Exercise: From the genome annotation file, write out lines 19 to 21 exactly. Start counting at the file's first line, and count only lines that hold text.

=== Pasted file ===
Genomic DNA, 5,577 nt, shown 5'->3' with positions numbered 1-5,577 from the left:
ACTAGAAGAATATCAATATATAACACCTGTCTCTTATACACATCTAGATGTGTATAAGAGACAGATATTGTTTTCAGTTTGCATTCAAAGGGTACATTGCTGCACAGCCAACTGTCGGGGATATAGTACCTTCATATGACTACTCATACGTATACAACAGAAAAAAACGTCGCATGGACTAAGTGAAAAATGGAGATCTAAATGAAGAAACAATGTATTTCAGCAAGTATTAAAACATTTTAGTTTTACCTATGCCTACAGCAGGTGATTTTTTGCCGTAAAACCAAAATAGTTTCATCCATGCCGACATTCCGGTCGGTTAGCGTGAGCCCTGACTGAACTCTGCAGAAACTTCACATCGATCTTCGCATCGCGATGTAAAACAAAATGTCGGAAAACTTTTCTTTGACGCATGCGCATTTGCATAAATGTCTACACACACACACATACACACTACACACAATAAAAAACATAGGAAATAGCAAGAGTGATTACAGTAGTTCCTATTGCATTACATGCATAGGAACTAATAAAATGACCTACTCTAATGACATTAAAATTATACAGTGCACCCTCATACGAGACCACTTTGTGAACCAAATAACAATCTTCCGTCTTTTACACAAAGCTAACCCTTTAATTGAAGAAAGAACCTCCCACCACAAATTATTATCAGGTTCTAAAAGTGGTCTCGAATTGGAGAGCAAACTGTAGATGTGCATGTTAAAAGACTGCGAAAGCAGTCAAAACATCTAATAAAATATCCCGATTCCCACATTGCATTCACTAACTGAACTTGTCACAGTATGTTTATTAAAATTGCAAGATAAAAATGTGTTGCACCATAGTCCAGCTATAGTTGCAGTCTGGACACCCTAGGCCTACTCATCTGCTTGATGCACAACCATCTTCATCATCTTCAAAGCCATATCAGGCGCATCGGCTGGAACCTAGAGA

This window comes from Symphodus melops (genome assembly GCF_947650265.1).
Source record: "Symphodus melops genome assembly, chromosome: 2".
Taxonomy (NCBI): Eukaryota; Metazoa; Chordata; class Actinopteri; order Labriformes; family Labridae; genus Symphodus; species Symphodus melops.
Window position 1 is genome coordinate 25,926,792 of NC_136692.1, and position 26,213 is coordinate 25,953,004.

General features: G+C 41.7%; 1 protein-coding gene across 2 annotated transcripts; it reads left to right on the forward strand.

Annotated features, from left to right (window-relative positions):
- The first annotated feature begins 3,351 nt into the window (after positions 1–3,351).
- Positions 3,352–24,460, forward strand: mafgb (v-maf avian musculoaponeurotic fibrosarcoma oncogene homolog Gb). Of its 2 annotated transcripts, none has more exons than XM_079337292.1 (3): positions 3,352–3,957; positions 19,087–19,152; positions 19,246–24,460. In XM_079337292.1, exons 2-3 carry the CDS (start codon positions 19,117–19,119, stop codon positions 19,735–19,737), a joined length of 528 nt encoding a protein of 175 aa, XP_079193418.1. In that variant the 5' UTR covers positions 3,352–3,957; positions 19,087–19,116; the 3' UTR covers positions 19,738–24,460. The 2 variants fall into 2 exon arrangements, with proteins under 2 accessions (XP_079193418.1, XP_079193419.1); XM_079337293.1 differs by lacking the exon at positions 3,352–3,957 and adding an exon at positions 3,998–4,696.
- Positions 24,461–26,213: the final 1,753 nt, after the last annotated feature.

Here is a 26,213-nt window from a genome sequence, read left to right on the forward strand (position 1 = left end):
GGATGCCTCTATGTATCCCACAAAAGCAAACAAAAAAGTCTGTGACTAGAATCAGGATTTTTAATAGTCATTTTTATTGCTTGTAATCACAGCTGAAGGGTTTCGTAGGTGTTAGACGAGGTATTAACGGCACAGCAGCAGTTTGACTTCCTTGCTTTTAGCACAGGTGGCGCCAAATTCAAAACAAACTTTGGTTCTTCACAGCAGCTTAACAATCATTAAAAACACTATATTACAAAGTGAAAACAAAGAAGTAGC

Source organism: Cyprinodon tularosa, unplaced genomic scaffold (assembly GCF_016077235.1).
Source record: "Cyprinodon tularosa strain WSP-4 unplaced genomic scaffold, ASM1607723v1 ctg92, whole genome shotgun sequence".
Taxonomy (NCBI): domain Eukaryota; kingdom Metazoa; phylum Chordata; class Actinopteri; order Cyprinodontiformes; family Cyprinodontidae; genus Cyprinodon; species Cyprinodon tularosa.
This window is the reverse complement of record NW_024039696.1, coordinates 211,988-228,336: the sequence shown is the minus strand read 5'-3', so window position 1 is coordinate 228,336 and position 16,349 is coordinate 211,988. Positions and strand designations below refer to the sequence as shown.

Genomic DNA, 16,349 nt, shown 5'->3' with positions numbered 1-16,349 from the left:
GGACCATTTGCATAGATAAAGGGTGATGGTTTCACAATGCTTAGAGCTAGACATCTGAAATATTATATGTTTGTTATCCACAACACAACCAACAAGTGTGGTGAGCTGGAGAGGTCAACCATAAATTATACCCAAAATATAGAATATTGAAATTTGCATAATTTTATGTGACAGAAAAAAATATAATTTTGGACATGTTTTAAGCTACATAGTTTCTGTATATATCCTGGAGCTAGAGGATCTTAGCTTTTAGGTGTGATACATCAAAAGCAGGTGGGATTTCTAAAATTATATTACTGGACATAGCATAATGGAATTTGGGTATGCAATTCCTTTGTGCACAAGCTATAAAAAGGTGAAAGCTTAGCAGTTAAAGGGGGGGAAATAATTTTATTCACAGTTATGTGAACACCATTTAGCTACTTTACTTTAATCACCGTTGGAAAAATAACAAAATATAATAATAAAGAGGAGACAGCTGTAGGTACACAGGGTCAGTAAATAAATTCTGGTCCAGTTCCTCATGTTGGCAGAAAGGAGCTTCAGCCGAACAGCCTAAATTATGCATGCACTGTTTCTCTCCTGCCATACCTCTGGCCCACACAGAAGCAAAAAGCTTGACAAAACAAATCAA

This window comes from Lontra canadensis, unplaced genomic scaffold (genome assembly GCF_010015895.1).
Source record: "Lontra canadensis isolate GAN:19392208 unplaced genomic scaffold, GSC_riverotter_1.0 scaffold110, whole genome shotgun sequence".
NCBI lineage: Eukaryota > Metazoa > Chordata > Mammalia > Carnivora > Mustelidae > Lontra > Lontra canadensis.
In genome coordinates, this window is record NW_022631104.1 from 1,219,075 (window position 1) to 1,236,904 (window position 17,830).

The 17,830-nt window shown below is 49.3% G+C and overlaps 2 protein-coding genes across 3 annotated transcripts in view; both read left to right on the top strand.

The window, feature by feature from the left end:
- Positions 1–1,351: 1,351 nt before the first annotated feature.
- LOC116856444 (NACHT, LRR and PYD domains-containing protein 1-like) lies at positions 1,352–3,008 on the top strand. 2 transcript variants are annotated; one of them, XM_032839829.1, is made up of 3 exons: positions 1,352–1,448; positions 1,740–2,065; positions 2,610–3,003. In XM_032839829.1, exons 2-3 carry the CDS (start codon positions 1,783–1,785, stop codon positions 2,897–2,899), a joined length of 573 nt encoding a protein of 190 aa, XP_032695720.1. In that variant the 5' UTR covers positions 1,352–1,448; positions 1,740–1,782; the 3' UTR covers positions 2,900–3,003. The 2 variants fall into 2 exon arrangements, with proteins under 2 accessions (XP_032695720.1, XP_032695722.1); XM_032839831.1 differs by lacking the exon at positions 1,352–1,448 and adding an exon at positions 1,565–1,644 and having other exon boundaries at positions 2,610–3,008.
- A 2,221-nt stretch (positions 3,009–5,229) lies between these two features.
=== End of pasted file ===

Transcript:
GGACCATTTGCATAGATAAAGGGTGATGGTTTCACAATGCTTAGAGCTAGACATCTGAAATATTATATGTTTGTTATCCACAACACAACCAACAAGTGTGGTGAGCTGGAGAGGTCAACCATAAATTATACCCAAAATATAGAATATTGAAATTTGCATAATTTTATGTGACAGAAAAAAATATAATTTTGGACATGTTTTAAGCTACATAGTTTCTGTATATATCCTGGAGCTAGAGGATCTTAGCTTTTAGGTGTGATACATCAAAAGCAGGTGGGATTTCTAAAATTATATTACTGGACATAGCATAATGGAATTTGGGTATGCAATTCCTTTGTGCACAAGCTATAAAAAGGTGAAAGCTTAGCAGTTAAAGGGGGGGAAATAATTTTATTCACAGTTATGTGAACACCATTTAGCTACTTTACTTTAATCACCGTTGGAAAAATAACAAAATATAATAATAAAGAGGAGACAGCTGTAGGTACACAGGGTCAGTAAATAAATTCTGGTCCAGTTCCTCATGTTGGCAGAAAGGAGCTTCAGCCGAACAGCCTAAATTATGCATGCACTGTTTCTCTCCTGCCATACCTCTGGCCCACACAGAAGCAAAAAGCTTGACAAAACAAATCAA

This window comes from Lontra canadensis, unplaced genomic scaffold (genome assembly GCF_010015895.1).
Source record: "Lontra canadensis isolate GAN:19392208 unplaced genomic scaffold, GSC_riverotter_1.0 scaffold110, whole genome shotgun sequence".